We’re always scrolling through?before-and-after weight loss transformations, surprised about how much fitter?a person can become if they make living healthier part of their lifestyle. Only one woman’s candid Instagram post about her journey was especially relatable.
Rather than celebrating her effort to get in shape, Dallas-based graphic artist Sierra Miller sounded?off about hitting a stubborn weight-loss plateau after losing 75 pounds. Weight-loss plateaus are something that anyone who has ever tried to drop pounds has encountered, plus they can be really frustrating and make you want to quit getting healthy.
“I’ve virtually maintained my weight for over a year,” she captioned a post of her side-by-side images, which she also featured on her behalf new fitness account @sierramiller_fit. “I’ve felt just like a disappointment for not reaching one hundred lb loss. It’s hard to feel like you’re doing everything right, eating all the right things, working out AT LEAST 4-5 times per week but still, the size won’t budge.”
Often times, I’m So difficult on myself because after losing 75 pounds, I’ve virtually maintained my weight for over a year. I’ve felt like a disappointment because of not reaching a 100 lb loss. It’s hard to seem like you’re doing everything right, eating all the right things, exercising A minimum of 4-5 times per week but still, the size won’t budge. BUT, I have a lot to become thankful for. I’m thankful for maintaining and not gaining the load back, I’m thankful which i have a body that is capable of working out, and I’m thankful to possess a husband that tells me I’m beautiful each day and makes me believe it. This year, I’ve challenged myself to stop focusing a lot on the number but instead the way i feel and to enjoy my workouts. God blessed me with curves and it is time for you to embrace all of them with fierceness. I’m within this for me and never for the approval of others. It may not continually be easy however the scale doesn’t always tell the whole story and I’m here to prove it and myself wrong. ??????????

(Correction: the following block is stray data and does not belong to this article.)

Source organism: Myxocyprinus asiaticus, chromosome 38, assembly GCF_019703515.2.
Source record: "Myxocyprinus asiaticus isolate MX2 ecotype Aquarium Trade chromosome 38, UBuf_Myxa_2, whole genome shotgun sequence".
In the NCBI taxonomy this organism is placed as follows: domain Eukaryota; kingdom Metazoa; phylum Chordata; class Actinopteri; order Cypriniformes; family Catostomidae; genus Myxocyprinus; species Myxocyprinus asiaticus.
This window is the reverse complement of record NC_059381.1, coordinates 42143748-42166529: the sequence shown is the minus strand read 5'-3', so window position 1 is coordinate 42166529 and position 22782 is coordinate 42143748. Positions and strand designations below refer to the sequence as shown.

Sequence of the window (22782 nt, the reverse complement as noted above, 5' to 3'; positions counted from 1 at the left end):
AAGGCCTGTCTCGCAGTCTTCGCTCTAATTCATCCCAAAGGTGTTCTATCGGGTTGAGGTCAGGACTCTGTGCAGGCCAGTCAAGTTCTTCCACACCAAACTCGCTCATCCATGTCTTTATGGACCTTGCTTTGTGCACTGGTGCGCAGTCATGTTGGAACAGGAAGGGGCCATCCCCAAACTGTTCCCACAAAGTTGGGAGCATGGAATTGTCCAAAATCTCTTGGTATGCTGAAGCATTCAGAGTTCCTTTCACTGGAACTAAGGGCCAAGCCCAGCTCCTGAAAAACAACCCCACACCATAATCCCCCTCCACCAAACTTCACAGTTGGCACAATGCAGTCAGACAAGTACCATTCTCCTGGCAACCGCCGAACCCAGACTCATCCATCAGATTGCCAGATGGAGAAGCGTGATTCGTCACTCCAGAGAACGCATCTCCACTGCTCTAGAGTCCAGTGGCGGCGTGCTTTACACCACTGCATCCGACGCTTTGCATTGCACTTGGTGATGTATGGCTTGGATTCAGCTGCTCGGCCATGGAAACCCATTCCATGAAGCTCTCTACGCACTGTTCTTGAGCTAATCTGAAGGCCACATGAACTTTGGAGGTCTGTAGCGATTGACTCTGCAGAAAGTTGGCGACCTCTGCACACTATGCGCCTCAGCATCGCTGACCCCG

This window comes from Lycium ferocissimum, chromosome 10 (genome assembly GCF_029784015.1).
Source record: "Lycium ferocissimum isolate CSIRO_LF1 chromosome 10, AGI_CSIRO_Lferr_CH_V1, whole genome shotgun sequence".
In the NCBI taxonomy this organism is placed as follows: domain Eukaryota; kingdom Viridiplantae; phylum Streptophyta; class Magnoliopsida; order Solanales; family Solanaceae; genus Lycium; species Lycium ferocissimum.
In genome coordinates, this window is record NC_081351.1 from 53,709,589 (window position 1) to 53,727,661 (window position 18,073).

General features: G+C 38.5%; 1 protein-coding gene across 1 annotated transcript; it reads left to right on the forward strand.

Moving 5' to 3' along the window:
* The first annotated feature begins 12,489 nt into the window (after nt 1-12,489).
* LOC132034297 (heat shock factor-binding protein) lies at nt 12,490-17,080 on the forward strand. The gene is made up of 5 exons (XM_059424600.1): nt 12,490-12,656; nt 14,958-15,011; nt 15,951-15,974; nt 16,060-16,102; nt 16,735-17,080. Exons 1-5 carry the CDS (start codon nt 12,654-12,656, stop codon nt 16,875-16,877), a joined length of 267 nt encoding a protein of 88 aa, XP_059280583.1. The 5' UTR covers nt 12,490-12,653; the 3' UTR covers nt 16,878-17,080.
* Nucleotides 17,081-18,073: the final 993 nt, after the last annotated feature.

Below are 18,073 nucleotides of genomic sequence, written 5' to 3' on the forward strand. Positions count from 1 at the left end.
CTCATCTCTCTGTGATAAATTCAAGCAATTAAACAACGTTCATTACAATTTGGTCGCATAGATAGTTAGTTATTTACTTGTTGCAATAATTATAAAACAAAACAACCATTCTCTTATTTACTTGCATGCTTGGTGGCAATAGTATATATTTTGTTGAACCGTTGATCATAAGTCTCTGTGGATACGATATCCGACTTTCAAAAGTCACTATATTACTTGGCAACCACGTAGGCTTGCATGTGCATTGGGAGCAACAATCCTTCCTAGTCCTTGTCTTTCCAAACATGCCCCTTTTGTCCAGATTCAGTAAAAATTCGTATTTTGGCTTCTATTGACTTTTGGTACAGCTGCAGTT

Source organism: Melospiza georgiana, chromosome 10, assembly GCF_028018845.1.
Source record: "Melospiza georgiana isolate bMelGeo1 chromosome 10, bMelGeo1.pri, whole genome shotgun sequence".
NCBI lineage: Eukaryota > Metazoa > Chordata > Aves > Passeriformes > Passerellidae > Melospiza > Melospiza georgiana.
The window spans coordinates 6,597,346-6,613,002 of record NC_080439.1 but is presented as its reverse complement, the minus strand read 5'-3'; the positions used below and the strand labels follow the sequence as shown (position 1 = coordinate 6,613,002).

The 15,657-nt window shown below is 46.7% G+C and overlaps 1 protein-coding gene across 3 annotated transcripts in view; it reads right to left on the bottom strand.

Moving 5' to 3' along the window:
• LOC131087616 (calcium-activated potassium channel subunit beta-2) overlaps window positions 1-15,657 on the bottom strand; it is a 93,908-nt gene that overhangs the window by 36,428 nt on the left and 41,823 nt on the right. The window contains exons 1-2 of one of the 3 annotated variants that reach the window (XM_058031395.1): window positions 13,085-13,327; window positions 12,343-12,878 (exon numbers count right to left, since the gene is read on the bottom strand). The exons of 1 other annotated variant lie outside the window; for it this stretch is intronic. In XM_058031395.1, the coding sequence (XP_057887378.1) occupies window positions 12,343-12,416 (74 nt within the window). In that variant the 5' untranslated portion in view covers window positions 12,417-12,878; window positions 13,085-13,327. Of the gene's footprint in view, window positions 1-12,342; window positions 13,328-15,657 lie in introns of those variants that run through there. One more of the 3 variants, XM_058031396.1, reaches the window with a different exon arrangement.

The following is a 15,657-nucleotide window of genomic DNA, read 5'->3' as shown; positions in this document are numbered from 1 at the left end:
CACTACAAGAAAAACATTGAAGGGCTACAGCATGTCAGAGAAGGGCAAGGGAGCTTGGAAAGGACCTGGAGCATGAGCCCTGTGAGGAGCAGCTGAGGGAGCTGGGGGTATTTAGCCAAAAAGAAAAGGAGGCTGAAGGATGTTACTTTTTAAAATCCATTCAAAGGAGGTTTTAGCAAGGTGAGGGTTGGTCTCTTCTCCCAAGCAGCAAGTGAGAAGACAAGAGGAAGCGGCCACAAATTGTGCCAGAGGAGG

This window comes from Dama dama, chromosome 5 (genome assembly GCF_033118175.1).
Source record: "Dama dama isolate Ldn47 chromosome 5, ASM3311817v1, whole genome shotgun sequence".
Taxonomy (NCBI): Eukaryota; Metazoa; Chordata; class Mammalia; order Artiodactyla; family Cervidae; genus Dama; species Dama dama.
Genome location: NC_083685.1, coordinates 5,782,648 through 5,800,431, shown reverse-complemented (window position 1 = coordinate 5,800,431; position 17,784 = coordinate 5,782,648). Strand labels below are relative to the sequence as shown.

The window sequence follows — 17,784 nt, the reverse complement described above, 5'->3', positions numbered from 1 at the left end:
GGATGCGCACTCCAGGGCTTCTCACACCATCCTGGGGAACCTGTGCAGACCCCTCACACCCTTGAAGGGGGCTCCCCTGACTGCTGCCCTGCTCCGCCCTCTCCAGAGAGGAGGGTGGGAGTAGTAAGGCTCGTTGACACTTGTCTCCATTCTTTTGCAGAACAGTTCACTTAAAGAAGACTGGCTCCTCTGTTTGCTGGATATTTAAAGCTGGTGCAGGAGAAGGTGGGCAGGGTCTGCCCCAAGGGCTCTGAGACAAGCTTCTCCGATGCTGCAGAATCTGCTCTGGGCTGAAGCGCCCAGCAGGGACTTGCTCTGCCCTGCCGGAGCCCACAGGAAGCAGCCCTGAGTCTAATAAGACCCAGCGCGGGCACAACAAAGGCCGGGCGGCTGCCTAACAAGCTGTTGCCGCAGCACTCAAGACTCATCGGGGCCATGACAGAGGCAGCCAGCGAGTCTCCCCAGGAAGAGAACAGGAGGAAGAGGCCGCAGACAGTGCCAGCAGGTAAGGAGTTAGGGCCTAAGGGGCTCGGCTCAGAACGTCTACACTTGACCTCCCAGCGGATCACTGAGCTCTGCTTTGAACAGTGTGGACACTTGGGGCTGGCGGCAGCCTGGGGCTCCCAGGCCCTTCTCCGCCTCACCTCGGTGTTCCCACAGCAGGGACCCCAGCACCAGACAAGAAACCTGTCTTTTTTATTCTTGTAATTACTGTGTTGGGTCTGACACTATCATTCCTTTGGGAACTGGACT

But Miller didn’t give up. Despite her struggle, she?designed a conscious decision to check out the upside?of her weight loss efforts. Instead of dwelling around the number around the scale, she opened up about her gratitude.
“I’m thankful for maintaining and not gaining the weight back, I’m thankful which i possess a body that is able to work out,” she wrote. “This year, I’ve challenged myself to stop focusing so much on the number but rather how I feel and also to have FUN with my workouts. – I’m within this for me and NOT for the approval of others. It may not continually be easy however the scale doesn’t always tell the whole story and I’m here to prove it and myself wrong.”
Miller’s post found an appreciative?audience, as users?congratulated her and agreed that she shouldn’t judge her success in what the size says. People also shared their own weight-loss plateau stories, and?they identified with her insecurity around the?meaning of “progress.”
Here’s what we want?Miller to know:?the size doesn’t tell the entire story. Rather than getting stuck on a number that fails to deliver of your goal weight, pat yourself on the back for the pounds that you did lose and?the muscles you’ve strengthened. Getting fit-not fitting right into a certain jeans size-is what makes the journey successful.